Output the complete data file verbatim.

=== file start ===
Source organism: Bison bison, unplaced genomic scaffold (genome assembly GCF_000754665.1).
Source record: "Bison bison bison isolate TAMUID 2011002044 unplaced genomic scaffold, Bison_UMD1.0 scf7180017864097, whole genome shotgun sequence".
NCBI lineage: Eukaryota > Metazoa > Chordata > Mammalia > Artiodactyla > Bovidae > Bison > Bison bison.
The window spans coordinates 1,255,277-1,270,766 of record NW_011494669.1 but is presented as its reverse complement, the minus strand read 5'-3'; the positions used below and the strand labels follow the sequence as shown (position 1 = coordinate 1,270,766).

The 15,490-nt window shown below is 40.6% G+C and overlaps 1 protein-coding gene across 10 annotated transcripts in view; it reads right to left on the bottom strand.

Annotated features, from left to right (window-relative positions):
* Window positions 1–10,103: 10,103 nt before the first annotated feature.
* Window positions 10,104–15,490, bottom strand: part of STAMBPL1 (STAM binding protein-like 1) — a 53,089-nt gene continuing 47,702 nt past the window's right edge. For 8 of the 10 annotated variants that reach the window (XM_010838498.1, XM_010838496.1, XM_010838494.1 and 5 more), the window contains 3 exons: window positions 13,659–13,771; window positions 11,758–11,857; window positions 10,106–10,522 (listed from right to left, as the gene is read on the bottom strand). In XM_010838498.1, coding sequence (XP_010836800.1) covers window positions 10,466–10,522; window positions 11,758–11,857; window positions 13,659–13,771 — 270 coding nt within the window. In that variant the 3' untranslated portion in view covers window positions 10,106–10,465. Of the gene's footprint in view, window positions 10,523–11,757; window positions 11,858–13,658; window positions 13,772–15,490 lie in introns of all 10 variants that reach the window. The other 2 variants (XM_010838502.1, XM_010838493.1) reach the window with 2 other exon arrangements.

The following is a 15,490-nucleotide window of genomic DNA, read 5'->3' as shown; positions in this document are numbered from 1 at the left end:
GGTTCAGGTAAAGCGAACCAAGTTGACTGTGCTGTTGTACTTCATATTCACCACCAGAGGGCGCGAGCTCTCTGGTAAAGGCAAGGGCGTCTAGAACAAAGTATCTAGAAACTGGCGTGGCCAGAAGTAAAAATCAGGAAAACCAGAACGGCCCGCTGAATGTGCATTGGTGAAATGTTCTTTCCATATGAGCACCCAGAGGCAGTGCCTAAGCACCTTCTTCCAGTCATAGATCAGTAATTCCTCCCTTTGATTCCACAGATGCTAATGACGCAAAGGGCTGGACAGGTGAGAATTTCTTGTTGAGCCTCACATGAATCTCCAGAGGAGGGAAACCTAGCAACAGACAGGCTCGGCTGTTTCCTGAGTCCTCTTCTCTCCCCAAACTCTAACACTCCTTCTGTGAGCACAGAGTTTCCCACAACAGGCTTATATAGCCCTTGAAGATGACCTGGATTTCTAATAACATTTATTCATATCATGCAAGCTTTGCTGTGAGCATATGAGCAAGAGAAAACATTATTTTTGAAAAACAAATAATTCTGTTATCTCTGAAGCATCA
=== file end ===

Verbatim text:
Source organism: Bison bison, unplaced genomic scaffold (genome assembly GCF_000754665.1).
Source record: "Bison bison bison isolate TAMUID 2011002044 unplaced genomic scaffold, Bison_UMD1.0 scf7180017864097, whole genome shotgun sequence".
NCBI lineage: Eukaryota > Metazoa > Chordata > Mammalia > Artiodactyla > Bovidae > Bison > Bison bison.
The window spans coordinates 1,255,277-1,270,766 of record NW_011494669.1 but is presented as its reverse complement, the minus strand read 5'-3'; the positions used below and the strand labels follow the sequence as shown (position 1 = coordinate 1,270,766).

The 15,490-nt window shown below is 40.6% G+C and overlaps 1 protein-coding gene across 10 annotated transcripts in view; it reads right to left on the bottom strand.

Annotated features, from left to right (window-relative positions):
* Window positions 1–10,103: 10,103 nt before the first annotated feature.
* Window positions 10,104–15,490, bottom strand: part of STAMBPL1 (STAM binding protein-like 1) — a 53,089-nt gene continuing 47,702 nt past the window's right edge. For 8 of the 10 annotated variants that reach the window (XM_010838498.1, XM_010838496.1, XM_010838494.1 and 5 more), the window contains 3 exons: window positions 13,659–13,771; window positions 11,758–11,857; window positions 10,106–10,522 (listed from right to left, as the gene is read on the bottom strand). In XM_010838498.1, coding sequence (XP_010836800.1) covers window positions 10,466–10,522; window positions 11,758–11,857; window positions 13,659–13,771 — 270 coding nt within the window. In that variant the 3' untranslated portion in view covers window positions 10,106–10,465. Of the gene's footprint in view, window positions 10,523–11,757; window positions 11,858–13,658; window positions 13,772–15,490 lie in introns of all 10 variants that reach the window. The other 2 variants (XM_010838502.1, XM_010838493.1) reach the window with 2 other exon arrangements.

The following is a 15,490-nucleotide window of genomic DNA, read 5'->3' as shown; positions in this document are numbered from 1 at the left end:
GGTTCAGGTAAAGCGAACCAAGTTGACTGTGCTGTTGTACTTCATATTCACCACCAGAGGGCGCGAGCTCTCTGGTAAAGGCAAGGGCGTCTAGAACAAAGTATCTAGAAACTGGCGTGGCCAGAAGTAAAAATCAGGAAAACCAGAACGGCCCGCTGAATGTGCATTGGTGAAATGTTCTTTCCATATGAGCACCCAGAGGCAGTGCCTAAGCACCTTCTTCCAGTCATAGATCAGTAATTCCTCCCTTTGATTCCACAGATGCTAATGACGCAAAGGGCTGGACAGGTGAGAATTTCTTGTTGAGCCTCACATGAATCTCCAGAGGAGGGAAACCTAGCAACAGACAGGCTCGGCTGTTTCCTGAGTCCTCTTCTCTCCCCAAACTCTAACACTCCTTCTGTGAGCACAGAGTTTCCCACAACAGGCTTATATAGCCCTTGAAGATGACCTGGATTTCTAATAACATTTATTCATATCATGCAAGCTTTGCTGTGAGCATATGAGCAAGAGAAAACATTATTTTTGAAAAACAAATAATTCTGTTATCTCTGAAGCATCA